Can That Mobile App Really Improve Your Health?

May 2021Milenko Martinovich

Mobile apps have the potential to improve patients’ health but knowing which app to choose and how to correctly interpret the vast amounts of data they provide can be challenging.

Linda Park UCSF School of Nursing associate professor Linda Park has been studying the effectiveness of mobile health strategies for nearly a decade. In this Q&A, Park discusses her mobile health research, how these apps can be used effectively and what the future may hold for mobile health technology.

What are some ways mobile health apps/technology can improve patient health? 

I have used text messaging and mobile apps in randomized clinical trials to improve medication adherence and physical activity in patients with cardiovascular disease.  In one study of 90 participants with coronary heart disease, I found that participants who received text message-reminders were more likely to take the correct doses of their antiplatelet medication at the scheduled times.  

One key to success with text messaging is personalizing messages whenever possible and giving timely feedback on their behaviors. Our study found high satisfaction among participants receiving personalized text messages and close to 90 percent strongly or moderately agreed that the text messaging feature on their mobile phone was easy to use.

With mobile apps, patients have enjoyed being able to track their behaviors and seeing their progress over time. Generally, there can be a fine balance with engagement and reminder/message fatigue, so it is important to ask patients about their preferences on frequency of messages through text messaging or push messages that come through the app. 

Is there a certain type of digital technology that works best with medication adherence (text message, mobile app, website)? Why?

We are currently exploring that through a randomized clinical trial with six national sites including Veterans Affairs (VA) and non-VA sites that has been extended until September 2022. In this mixed-methods study, we’ve used focus groups to help us identify the content of the text messages that was most acceptable to participants and the mobile app (Medisafe) to use in our clinical trial.

Your Mobile4Heart study found that using a Fitbit and mobile app were more effective than a pedometer/paper diary for physical activity after cardiac rehab. How encouraging are these results considering the average age of the study’s participants was 66 — a group often not thought of as experienced with digital technologies?

From my experience with older adults, most are very excited to use digital devices or apps to support their health. Many older adults manage multiple chronic diseases and appreciate reminders or supportive tools that promote self-management. That was evident in the Mobile4Heart study where participants who used the mobile app and Fitbit took about 2,100 more steps per day than the control group.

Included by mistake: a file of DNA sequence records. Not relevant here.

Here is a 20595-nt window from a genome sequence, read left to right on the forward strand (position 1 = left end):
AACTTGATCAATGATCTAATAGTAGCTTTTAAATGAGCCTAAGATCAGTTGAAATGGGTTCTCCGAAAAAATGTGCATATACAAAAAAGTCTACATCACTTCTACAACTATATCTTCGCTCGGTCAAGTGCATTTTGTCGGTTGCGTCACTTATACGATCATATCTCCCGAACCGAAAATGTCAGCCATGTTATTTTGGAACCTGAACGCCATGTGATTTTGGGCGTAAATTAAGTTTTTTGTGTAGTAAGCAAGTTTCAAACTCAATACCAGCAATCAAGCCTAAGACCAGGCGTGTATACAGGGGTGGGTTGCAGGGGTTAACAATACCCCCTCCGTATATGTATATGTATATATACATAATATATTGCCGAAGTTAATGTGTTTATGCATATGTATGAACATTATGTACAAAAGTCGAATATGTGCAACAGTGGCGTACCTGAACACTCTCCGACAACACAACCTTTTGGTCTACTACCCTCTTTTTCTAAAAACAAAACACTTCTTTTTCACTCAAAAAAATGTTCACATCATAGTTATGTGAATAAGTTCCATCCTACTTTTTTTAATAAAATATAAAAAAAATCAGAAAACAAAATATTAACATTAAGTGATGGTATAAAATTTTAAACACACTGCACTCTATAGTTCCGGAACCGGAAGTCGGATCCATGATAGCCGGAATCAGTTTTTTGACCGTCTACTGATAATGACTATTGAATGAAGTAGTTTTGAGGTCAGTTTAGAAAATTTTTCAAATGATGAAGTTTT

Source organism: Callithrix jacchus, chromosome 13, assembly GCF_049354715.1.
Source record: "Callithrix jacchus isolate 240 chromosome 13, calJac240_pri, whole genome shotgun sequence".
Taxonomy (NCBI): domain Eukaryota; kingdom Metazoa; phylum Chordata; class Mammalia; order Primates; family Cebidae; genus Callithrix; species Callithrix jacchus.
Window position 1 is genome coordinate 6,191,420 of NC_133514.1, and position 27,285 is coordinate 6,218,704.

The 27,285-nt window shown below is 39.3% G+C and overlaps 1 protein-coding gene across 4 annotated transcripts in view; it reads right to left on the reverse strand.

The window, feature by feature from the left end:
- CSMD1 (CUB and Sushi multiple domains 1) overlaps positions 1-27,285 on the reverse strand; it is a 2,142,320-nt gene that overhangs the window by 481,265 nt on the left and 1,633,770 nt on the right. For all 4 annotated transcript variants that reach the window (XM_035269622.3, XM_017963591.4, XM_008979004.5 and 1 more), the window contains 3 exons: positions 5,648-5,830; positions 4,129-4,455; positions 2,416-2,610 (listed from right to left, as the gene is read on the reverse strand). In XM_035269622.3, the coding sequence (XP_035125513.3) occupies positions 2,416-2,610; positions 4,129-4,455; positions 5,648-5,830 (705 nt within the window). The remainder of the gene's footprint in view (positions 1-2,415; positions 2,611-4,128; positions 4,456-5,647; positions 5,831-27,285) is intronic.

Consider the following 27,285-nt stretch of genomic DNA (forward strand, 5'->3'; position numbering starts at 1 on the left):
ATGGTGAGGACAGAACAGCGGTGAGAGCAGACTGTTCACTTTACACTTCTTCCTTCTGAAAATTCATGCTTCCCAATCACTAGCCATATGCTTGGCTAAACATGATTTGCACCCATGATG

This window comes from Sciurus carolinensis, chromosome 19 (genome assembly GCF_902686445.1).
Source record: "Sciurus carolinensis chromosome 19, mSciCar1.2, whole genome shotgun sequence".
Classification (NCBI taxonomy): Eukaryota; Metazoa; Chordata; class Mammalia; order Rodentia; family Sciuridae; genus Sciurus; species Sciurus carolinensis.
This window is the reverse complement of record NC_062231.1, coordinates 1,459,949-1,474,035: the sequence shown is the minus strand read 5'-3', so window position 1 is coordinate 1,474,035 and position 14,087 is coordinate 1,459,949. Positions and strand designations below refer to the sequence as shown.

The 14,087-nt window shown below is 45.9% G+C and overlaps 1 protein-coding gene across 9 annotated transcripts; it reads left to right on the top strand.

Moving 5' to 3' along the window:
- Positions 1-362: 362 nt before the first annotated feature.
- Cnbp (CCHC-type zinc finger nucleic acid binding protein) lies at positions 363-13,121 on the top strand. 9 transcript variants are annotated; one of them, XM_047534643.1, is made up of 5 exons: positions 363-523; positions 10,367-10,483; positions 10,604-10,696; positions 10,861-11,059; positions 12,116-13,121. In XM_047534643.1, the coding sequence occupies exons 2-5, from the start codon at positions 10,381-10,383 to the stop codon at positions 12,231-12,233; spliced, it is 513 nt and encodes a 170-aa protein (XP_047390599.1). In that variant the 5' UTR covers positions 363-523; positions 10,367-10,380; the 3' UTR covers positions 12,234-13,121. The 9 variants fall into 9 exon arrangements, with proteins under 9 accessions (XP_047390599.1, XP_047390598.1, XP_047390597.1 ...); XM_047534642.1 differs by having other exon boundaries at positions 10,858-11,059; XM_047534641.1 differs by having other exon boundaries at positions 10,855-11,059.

In my focus groups, some participants said they didn’t like depending on others to remind them about taking their medication so text messaging or a mobile app appealed to them. Everyone has different reasons, but it was uncommon to find older adults who are completely unwilling to give digital technologies a chance. 

There are certainly many benefits using mobile health apps. Are there any negatives?

It is often frustrating for those who may not be tech-savvy to troubleshoot an app when it is not functioning as it should. As with anything, you never want a patient to have one bad experience with a health-related mobile app and then give up on apps altogether. 

There are more than 318,000 mobile health apps. How can individuals and health care providers make the right choice? 

There will always be pros and cons with each app but some things like data security should always be an important consideration. Sometimes it’s a matter of preference from patients who use the apps (user-friendly, features, design) or providers who want an easy interface to see patients’ summarized data. Affordability, usability, and privacy issues should also be considered.

Does more data necessarily equal improved health? 

My belief is that more data is helpful only if/when one has figured out how to interpret the data to improve relevant outcomes such as clinical status and health care delivery. It takes a multidisciplinary team to figure out how to best collect, apply and interpret the data we receive. This takes the work of researchers who understand behavioral science (and not just the technology), data scientists, engineers and others. 

What’s the next evolution in mobile health apps? Is it building on prescription digital therapeutics? Or do you see other advances in the future?

The idea of prescription digital therapeutics still has a long way to go but may be more successful in closed health care systems like the VA or Kaiser. For example, the VA has a library of mobile apps that providers are encouraged to “prescribe” to veterans for mental health, smoking cessation, weight loss, etc. Other exciting advances on the horizon may include leveraging mobile health technology to advance precision health. This might look like researchers collecting biomarkers such as blood samples or other measures to determine if technology-based interventions are helpful for certain individuals or groups. Creating this “digital biomarker” can then be used to explain, influence and/or predict patient outcomes.